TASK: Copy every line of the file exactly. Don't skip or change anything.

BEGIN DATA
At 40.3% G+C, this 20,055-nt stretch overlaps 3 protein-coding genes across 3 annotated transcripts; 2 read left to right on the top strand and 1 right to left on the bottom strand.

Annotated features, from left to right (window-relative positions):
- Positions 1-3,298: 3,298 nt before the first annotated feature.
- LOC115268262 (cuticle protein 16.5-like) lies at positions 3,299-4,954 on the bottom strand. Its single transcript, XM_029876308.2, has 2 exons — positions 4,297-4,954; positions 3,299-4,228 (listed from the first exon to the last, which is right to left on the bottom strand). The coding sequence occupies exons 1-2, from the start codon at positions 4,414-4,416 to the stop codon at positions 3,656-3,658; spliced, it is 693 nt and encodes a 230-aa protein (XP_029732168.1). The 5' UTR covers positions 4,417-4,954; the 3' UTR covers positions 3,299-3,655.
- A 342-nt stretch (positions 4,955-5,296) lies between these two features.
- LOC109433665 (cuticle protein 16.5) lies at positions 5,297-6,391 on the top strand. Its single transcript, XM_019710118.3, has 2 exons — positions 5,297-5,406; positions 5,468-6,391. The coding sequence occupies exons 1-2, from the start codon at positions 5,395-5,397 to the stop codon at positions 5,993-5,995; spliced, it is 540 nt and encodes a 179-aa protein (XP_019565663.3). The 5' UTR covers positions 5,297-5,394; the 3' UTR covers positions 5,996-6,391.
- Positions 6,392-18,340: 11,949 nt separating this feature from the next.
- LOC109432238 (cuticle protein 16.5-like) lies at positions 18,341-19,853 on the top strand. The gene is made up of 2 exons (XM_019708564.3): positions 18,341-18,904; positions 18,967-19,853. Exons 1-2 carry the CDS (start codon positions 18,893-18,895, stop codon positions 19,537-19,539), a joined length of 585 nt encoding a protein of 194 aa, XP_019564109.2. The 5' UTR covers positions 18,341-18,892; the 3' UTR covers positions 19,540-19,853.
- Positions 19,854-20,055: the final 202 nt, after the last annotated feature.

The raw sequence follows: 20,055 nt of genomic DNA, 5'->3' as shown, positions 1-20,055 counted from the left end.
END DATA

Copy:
At 40.3% G+C, this 20,055-nt stretch overlaps 3 protein-coding genes across 3 annotated transcripts; 2 read left to right on the top strand and 1 right to left on the bottom strand.

Annotated features, from left to right (window-relative positions):
- Positions 1-3,298: 3,298 nt before the first annotated feature.
- LOC115268262 (cuticle protein 16.5-like) lies at positions 3,299-4,954 on the bottom strand. Its single transcript, XM_029876308.2, has 2 exons — positions 4,297-4,954; positions 3,299-4,228 (listed from the first exon to the last, which is right to left on the bottom strand). The coding sequence occupies exons 1-2, from the start codon at positions 4,414-4,416 to the stop codon at positions 3,656-3,658; spliced, it is 693 nt and encodes a 230-aa protein (XP_029732168.1). The 5' UTR covers positions 4,417-4,954; the 3' UTR covers positions 3,299-3,655.
- A 342-nt stretch (positions 4,955-5,296) lies between these two features.
- LOC109433665 (cuticle protein 16.5) lies at positions 5,297-6,391 on the top strand. Its single transcript, XM_019710118.3, has 2 exons — positions 5,297-5,406; positions 5,468-6,391. The coding sequence occupies exons 1-2, from the start codon at positions 5,395-5,397 to the stop codon at positions 5,993-5,995; spliced, it is 540 nt and encodes a 179-aa protein (XP_019565663.3). The 5' UTR covers positions 5,297-5,394; the 3' UTR covers positions 5,996-6,391.
- Positions 6,392-18,340: 11,949 nt separating this feature from the next.
- LOC109432238 (cuticle protein 16.5-like) lies at positions 18,341-19,853 on the top strand. The gene is made up of 2 exons (XM_019708564.3): positions 18,341-18,904; positions 18,967-19,853. Exons 1-2 carry the CDS (start codon positions 18,893-18,895, stop codon positions 19,537-19,539), a joined length of 585 nt encoding a protein of 194 aa, XP_019564109.2. The 5' UTR covers positions 18,341-18,892; the 3' UTR covers positions 19,540-19,853.
- Positions 19,854-20,055: the final 202 nt, after the last annotated feature.

The raw sequence follows: 20,055 nt of genomic DNA, 5'->3' as shown, positions 1-20,055 counted from the left end.